- Junior's Cheesecake owner Alan Rosen told CNBC that restaurants would be in serious financial trouble if they have to reopen then close back down due to the coronavirus pandemic.
- "This opening and closing could be the death knell of restaurants in this country," Rosen said on "Power Lunch."
- "When people are buying up food, then you throw out $100,000 worth of food, it's the end of you," said Rosen, who has three restaurants in New York City and one in Connecticut.
Junior's Cheesecake owner Alan Rosen told CNBC on Monday that restaurants would be in serious financial trouble if they have to reopen then close back down due to the coronavirus pandemic.
"This opening and closing could be the death knell of restaurants in this country," Rosen said on "Power Lunch." "When people are buying up food, then you throw out $100,000 worth of food, it's the end of you. "
Rosen's family owned business has three locations in New York City and a fourth in Connecticut. So far, he said only its location in Brooklyn is open, serving takeout.
New York City restaurants were set to be able to offer indoor dining this week, but officials scrapped those plans Wednesday as Covid-19 cases rose across other parts of the country. Restaurants in the city started offering outdoor dining in late June.
Officials in other parts of the country also are taking steps to rollback some of their coronavirus reopening plans, particularly targeting businesses like bars. In Texas, for example, Gov. Greg Abbott ordered bars to shut indoor service back down and reinstituted a 50% capacity limit for restaurants.
And on Monday, the mayor of Miami-Dade County in Florida responded to the state's spike in Covid-19 cases by again restricting dine-in service for restaurants. Gyms and banquet facilities also were ordered to shut back down.
Rosen, whose grandfather founded Junior's in Brooklyn, New York, in 1950, said he has taken a cautious approach to resuming service at his restaurants. That is why he has been waiting to use funds Junior's received through the Paycheck Protection Program, he said.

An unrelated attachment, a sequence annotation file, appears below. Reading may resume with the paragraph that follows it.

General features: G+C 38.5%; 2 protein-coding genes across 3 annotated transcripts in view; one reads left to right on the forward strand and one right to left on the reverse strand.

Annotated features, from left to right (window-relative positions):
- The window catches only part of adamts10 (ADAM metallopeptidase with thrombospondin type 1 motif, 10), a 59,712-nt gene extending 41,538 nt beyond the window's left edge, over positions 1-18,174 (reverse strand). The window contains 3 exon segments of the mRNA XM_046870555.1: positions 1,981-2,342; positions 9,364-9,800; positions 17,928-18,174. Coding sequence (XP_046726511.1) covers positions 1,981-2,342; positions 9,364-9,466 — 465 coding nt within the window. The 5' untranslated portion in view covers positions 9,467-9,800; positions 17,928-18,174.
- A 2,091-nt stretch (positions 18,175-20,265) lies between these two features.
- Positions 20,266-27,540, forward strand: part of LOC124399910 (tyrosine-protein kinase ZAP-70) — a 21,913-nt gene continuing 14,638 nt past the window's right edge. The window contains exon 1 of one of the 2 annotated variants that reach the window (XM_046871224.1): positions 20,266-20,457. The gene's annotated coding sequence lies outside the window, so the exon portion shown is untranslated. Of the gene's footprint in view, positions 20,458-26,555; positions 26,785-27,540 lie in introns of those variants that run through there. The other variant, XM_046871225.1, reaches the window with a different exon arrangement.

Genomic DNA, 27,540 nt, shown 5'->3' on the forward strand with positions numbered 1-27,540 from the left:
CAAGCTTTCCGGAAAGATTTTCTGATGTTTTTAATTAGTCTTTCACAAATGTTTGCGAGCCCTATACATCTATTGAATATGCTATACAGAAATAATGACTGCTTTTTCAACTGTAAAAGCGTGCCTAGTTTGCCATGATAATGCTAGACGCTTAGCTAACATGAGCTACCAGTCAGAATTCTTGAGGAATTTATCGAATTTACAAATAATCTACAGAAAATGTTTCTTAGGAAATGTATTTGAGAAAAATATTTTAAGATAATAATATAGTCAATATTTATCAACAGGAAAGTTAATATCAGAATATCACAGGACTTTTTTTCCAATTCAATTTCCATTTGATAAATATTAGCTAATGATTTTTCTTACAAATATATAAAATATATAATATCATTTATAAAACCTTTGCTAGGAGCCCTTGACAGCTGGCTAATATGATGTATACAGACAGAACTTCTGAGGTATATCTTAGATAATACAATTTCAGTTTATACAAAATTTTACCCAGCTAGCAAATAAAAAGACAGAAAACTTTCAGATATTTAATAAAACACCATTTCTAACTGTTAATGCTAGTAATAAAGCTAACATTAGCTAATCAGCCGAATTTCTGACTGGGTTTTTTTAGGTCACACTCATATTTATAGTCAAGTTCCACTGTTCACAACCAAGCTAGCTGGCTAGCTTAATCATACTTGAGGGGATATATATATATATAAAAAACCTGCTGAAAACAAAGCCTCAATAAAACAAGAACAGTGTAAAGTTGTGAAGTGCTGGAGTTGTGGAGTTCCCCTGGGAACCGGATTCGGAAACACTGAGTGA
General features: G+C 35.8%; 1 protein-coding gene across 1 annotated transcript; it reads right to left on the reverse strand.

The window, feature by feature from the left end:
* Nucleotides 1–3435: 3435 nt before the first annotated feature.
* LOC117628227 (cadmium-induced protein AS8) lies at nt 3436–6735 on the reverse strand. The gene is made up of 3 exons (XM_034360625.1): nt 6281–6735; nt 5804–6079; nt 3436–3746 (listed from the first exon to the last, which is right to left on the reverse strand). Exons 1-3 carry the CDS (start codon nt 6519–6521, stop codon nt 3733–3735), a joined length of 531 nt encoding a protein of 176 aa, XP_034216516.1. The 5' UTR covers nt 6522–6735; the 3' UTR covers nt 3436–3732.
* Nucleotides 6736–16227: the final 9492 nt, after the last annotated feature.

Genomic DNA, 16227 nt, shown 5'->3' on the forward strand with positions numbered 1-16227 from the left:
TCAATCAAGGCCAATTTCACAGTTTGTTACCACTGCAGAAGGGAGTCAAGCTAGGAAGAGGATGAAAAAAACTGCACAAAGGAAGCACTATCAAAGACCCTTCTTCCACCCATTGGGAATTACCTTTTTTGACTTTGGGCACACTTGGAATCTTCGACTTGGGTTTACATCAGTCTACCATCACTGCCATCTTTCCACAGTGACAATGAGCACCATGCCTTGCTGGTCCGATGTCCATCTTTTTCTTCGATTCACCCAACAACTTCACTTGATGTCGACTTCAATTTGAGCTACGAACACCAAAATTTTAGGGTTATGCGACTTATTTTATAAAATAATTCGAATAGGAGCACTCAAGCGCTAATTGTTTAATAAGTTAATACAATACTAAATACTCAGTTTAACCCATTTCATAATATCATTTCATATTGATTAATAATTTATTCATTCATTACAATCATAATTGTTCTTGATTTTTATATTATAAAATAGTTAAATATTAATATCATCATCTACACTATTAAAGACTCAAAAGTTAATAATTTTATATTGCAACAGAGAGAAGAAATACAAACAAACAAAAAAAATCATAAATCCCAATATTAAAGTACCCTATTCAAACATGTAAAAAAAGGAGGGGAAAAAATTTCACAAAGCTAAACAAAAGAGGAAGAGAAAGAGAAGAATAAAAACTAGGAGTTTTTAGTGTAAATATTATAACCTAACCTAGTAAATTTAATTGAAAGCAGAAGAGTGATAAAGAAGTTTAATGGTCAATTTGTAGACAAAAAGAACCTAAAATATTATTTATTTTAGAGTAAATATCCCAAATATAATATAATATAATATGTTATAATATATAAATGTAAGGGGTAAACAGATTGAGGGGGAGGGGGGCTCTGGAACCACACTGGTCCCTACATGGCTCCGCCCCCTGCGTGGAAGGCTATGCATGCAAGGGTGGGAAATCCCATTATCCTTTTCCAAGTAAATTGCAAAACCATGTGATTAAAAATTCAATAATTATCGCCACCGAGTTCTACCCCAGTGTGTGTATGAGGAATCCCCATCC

"You have to be really slow and really take your time," Rosen said of reopening restaurants. "I got to be honest, the PPP, if used properly, will save the industry."
Rosen received some criticism in April after he detailed on CNBC his intention to wait to use the roughly $5 million in PPP funds that Junior's received until the restaurants had a "very clear pathway to success." At the time, Rosen said he would have used up all the money if he had to wait until June to get the green light to reopen.
"We believe that because we waited from way back in April and didn't exhaust the funds, we now have the chance to be successful for another 70 years," Rosen said Monday.
In the last four weeks, Junior's has added about 100 people to its payroll as it moved to reopen its Brooklyn location for takeout, Rosen said. Each of the four restaurants got separate PPP loans, and he said only funds for the Brooklyn location are so far being used.
He said Junior's plans to open its location on 45th Street in Midtown Manhattan next, followed by its one nearby on 49th Street. Its location at Foxwoods Casino in Connecticut doesn't "even have the optionality to be open," he said.
Lawmakers in Washington approved changes to PPP a few weeks ago, giving recipients more flexibility in order to have the funds be considered a grant, not a loan that they would have to repay. Rosen said there remains uncertainty about the program's exact parameters, but believes his company is in compliance.
"I think the rules are still being thought out. I don't think anyone knows all the definitive answers, but if the government is not allowing us to provide service and to be open, I mean to me, it seems that we're complying," he said. "We're doing what we have to do. We can't go break the law to use the PPP funds."
Rosen stressed that Junior's would proceed with its reopening and the rehiring of employees during the coronavirus pandemic in a way that is "really smart and really thoughtful."
"We want them to be fully employed. We them to be employed for the balance of their careers with us, not for 2.5 months. … We want this to be a slow build back to 100%, with everyone's safety in mind," he said.
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